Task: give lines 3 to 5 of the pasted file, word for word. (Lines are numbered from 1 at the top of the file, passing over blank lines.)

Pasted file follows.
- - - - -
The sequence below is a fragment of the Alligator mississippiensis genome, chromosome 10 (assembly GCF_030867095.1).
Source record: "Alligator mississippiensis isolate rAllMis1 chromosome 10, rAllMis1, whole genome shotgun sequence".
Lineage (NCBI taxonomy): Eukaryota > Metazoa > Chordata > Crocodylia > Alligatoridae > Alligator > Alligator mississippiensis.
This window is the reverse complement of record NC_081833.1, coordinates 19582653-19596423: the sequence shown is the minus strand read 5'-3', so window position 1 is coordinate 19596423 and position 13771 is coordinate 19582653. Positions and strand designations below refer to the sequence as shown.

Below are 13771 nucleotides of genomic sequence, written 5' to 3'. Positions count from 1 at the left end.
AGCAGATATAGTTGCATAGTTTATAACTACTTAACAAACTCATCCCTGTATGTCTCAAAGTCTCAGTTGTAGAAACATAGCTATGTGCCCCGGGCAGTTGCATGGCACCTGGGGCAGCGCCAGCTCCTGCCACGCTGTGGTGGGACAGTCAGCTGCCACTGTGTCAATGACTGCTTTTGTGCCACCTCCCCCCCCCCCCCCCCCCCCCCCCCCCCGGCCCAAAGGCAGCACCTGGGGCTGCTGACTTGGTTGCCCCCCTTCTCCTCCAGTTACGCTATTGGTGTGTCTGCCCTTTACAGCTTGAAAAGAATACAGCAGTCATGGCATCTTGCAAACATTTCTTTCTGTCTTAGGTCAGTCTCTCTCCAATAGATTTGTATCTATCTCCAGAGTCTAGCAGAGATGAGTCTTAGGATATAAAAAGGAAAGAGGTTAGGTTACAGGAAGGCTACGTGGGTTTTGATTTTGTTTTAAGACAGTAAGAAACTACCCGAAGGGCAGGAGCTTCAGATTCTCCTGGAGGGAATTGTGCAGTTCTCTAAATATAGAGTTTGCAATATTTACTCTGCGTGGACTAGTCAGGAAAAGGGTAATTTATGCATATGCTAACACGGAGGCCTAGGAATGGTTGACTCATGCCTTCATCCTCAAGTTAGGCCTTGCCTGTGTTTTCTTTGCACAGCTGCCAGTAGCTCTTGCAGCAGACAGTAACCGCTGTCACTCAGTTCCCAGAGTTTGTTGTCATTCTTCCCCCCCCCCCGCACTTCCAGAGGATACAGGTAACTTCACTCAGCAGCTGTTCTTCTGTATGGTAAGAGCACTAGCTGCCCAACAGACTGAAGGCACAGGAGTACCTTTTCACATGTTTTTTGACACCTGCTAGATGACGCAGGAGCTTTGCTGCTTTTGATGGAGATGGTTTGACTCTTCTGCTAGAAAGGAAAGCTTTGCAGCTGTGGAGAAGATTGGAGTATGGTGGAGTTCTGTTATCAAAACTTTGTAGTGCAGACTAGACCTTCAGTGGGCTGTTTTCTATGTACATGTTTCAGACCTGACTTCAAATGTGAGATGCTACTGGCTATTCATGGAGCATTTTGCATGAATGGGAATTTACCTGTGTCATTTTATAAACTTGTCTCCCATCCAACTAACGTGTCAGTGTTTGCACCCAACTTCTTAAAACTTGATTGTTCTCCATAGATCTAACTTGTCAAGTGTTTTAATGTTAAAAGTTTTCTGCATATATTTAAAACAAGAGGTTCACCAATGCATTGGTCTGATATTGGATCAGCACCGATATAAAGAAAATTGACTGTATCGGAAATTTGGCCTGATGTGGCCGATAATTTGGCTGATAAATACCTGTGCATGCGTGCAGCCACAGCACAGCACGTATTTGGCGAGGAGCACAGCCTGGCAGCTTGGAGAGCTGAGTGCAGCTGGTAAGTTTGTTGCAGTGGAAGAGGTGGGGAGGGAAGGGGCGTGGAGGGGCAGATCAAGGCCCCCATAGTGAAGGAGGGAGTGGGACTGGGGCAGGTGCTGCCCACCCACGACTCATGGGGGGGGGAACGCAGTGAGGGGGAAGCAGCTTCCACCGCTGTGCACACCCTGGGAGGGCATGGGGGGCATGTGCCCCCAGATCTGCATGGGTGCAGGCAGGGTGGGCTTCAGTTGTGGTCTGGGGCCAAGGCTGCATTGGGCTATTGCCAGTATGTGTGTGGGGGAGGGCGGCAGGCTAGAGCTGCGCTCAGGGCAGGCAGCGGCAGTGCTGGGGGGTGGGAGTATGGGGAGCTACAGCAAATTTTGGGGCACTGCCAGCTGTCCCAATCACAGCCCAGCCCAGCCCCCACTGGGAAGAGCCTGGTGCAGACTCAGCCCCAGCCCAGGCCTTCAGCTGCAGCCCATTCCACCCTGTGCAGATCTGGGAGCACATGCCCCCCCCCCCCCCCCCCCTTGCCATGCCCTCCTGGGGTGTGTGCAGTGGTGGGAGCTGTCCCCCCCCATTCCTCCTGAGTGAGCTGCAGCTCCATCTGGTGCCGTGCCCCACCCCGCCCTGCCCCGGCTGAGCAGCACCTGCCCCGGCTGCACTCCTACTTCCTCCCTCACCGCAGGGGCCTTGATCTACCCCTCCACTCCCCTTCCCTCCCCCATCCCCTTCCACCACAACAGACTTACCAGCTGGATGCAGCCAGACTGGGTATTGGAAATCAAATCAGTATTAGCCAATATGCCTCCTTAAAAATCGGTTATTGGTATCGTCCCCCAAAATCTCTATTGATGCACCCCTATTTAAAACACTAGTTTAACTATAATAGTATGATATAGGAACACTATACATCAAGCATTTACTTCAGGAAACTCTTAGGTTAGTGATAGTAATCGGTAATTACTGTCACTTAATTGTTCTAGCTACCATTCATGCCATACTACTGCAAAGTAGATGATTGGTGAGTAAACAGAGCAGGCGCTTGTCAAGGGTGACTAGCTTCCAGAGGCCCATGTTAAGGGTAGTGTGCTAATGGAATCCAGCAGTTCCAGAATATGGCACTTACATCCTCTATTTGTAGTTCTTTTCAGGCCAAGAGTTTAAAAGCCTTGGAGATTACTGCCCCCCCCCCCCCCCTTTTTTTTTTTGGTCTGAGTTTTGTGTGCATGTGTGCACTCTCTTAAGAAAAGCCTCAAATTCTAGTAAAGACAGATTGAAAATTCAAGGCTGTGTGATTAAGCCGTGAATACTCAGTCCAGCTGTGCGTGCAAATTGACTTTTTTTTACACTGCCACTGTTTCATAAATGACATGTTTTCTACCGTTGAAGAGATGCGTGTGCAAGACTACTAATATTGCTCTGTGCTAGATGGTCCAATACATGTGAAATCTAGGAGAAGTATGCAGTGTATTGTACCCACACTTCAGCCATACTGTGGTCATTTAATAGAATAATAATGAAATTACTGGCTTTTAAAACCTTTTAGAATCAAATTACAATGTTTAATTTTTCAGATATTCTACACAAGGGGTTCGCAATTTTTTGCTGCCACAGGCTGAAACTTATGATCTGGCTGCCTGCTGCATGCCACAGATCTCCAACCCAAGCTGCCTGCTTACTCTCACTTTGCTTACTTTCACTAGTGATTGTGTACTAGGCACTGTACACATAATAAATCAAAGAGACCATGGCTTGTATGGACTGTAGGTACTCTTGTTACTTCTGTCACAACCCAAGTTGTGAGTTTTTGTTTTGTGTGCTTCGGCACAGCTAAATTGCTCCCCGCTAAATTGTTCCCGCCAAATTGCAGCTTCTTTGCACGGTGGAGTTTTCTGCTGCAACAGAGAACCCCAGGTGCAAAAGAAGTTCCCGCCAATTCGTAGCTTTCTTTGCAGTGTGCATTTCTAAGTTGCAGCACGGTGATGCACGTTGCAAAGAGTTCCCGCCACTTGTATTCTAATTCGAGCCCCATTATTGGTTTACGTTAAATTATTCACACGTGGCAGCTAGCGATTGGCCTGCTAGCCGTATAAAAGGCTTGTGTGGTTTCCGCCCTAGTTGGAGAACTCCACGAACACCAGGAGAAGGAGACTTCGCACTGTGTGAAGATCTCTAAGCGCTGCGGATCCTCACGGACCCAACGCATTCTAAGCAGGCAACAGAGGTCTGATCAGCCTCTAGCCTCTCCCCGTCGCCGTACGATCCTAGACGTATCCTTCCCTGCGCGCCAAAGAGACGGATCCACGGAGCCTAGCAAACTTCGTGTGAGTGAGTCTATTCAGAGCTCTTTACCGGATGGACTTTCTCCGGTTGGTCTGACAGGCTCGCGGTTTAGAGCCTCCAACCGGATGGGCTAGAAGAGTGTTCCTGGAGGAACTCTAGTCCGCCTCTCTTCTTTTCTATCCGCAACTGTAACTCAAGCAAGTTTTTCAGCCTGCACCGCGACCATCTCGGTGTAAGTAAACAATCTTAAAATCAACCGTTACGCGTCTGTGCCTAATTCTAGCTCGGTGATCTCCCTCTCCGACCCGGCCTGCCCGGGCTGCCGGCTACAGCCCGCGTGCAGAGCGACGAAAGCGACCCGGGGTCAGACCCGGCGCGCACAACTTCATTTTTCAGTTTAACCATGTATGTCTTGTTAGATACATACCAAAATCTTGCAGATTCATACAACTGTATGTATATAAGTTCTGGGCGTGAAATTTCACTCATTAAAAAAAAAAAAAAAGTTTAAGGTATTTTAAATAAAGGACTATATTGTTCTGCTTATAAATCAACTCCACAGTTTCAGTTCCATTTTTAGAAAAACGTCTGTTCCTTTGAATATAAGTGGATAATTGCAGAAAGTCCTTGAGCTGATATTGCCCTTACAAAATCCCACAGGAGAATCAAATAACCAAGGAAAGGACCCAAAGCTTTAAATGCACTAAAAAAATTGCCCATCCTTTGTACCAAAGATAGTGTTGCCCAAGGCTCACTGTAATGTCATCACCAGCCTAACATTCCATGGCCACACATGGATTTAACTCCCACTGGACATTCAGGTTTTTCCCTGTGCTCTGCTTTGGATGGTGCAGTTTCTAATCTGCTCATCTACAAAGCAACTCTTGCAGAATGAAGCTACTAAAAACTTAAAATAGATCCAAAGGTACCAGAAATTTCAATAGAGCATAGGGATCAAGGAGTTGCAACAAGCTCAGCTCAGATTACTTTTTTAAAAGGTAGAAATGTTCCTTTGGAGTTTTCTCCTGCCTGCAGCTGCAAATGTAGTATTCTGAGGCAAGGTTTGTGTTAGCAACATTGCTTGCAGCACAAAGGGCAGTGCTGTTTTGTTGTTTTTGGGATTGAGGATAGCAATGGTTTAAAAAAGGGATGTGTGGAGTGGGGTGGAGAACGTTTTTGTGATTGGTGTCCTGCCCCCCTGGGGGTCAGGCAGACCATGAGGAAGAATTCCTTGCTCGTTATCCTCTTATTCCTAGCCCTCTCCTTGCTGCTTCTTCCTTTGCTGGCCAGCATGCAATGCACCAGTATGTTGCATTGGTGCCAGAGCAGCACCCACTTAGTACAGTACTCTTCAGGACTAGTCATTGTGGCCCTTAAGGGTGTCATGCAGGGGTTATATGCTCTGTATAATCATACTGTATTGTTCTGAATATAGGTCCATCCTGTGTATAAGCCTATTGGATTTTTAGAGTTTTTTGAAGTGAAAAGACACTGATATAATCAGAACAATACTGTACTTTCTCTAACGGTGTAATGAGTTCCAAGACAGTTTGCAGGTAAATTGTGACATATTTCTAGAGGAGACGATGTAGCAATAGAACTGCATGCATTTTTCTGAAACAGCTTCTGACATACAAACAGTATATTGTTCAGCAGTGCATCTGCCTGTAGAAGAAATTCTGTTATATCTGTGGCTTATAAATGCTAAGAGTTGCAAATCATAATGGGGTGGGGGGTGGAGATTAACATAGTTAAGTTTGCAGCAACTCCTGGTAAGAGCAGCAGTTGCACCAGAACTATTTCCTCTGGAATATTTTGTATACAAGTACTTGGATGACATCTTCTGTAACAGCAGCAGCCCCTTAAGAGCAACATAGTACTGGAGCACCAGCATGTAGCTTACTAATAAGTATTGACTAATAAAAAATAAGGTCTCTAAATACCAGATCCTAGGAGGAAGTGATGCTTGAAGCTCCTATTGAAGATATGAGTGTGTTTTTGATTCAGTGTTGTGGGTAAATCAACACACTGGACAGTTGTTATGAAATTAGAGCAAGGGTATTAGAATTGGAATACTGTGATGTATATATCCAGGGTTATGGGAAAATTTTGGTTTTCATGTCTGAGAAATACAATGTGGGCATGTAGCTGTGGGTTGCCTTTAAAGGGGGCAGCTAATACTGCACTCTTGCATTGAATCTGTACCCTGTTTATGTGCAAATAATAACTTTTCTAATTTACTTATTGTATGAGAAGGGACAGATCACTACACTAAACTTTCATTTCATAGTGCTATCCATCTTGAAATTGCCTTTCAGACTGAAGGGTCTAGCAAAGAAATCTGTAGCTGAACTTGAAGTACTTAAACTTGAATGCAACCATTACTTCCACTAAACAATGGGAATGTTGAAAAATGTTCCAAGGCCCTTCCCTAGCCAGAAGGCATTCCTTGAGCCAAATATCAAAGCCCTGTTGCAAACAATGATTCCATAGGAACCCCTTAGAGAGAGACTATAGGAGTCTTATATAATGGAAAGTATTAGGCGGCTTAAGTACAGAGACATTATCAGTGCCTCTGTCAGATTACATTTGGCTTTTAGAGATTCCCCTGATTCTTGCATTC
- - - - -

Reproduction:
Lineage (NCBI taxonomy): Eukaryota > Metazoa > Chordata > Crocodylia > Alligatoridae > Alligator > Alligator mississippiensis.
This window is the reverse complement of record NC_081833.1, coordinates 19582653-19596423: the sequence shown is the minus strand read 5'-3', so window position 1 is coordinate 19596423 and position 13771 is coordinate 19582653. Positions and strand designations below refer to the sequence as shown.

Below are 13771 nucleotides of genomic sequence, written 5' to 3'. Positions count from 1 at the left end.